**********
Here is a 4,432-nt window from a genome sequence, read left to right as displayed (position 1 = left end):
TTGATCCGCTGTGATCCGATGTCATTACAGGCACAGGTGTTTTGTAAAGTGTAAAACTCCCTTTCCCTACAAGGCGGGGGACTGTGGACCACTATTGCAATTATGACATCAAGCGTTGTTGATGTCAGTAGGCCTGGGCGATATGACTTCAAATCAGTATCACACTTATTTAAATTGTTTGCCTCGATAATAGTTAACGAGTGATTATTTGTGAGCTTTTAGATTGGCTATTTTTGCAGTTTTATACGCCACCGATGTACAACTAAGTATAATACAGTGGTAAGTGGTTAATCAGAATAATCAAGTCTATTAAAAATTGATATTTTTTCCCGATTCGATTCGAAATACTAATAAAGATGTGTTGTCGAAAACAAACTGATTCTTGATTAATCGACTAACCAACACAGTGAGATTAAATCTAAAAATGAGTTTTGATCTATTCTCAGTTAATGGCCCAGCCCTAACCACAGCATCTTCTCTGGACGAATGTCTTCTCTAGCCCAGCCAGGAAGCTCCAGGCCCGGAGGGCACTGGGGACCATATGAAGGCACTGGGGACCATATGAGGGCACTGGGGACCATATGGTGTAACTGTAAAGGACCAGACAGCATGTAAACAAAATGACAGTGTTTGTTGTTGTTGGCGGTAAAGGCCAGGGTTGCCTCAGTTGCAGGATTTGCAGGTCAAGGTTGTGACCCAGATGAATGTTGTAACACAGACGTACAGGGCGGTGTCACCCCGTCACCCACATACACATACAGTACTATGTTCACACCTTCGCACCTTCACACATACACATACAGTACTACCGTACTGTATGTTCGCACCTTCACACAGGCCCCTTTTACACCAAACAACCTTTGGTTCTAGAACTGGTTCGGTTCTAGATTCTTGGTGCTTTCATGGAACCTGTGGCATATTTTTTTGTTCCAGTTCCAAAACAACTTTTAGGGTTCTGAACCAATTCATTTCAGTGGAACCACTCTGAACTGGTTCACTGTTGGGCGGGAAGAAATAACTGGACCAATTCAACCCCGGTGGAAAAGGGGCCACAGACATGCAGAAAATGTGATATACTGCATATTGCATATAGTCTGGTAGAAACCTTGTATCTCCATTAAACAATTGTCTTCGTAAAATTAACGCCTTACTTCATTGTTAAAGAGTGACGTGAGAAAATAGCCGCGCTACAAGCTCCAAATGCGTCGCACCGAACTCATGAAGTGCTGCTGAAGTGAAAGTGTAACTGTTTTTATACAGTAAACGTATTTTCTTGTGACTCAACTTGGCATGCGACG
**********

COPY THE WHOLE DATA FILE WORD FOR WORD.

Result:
Here is a 4,432-nt window from a genome sequence, read left to right as displayed (position 1 = left end):
TTGATCCGCTGTGATCCGATGTCATTACAGGCACAGGTGTTTTGTAAAGTGTAAAACTCCCTTTCCCTACAAGGCGGGGGACTGTGGACCACTATTGCAATTATGACATCAAGCGTTGTTGATGTCAGTAGGCCTGGGCGATATGACTTCAAATCAGTATCACACTTATTTAAATTGTTTGCCTCGATAATAGTTAACGAGTGATTATTTGTGAGCTTTTAGATTGGCTATTTTTGCAGTTTTATACGCCACCGATGTACAACTAAGTATAATACAGTGGTAAGTGGTTAATCAGAATAATCAAGTCTATTAAAAATTGATATTTTTTCCCGATTCGATTCGAAATACTAATAAAGATGTGTTGTCGAAAACAAACTGATTCTTGATTAATCGACTAACCAACACAGTGAGATTAAATCTAAAAATGAGTTTTGATCTATTCTCAGTTAATGGCCCAGCCCTAACCACAGCATCTTCTCTGGACGAATGTCTTCTCTAGCCCAGCCAGGAAGCTCCAGGCCCGGAGGGCACTGGGGACCATATGAAGGCACTGGGGACCATATGAGGGCACTGGGGACCATATGGTGTAACTGTAAAGGACCAGACAGCATGTAAACAAAATGACAGTGTTTGTTGTTGTTGGCGGTAAAGGCCAGGGTTGCCTCAGTTGCAGGATTTGCAGGTCAAGGTTGTGACCCAGATGAATGTTGTAACACAGACGTACAGGGCGGTGTCACCCCGTCACCCACATACACATACAGTACTATGTTCACACCTTCGCACCTTCACACATACACATACAGTACTACCGTACTGTATGTTCGCACCTTCACACAGGCCCCTTTTACACCAAACAACCTTTGGTTCTAGAACTGGTTCGGTTCTAGATTCTTGGTGCTTTCATGGAACCTGTGGCATATTTTTTTGTTCCAGTTCCAAAACAACTTTTAGGGTTCTGAACCAATTCATTTCAGTGGAACCACTCTGAACTGGTTCACTGTTGGGCGGGAAGAAATAACTGGACCAATTCAACCCCGGTGGAAAAGGGGCCACAGACATGCAGAAAATGTGATATACTGCATATTGCATATAGTCTGGTAGAAACCTTGTATCTCCATTAAACAATTGTCTTCGTAAAATTAACGCCTTACTTCATTGTTAAAGAGTGACGTGAGAAAATAGCCGCGCTACAAGCTCCAAATGCGTCGCACCGAACTCATGAAGTGCTGCTGAAGTGAAAGTGTAACTGTTTTTATACAGTAAACGTATTTTCTTGTGACTCAACTTGGCATGCGACG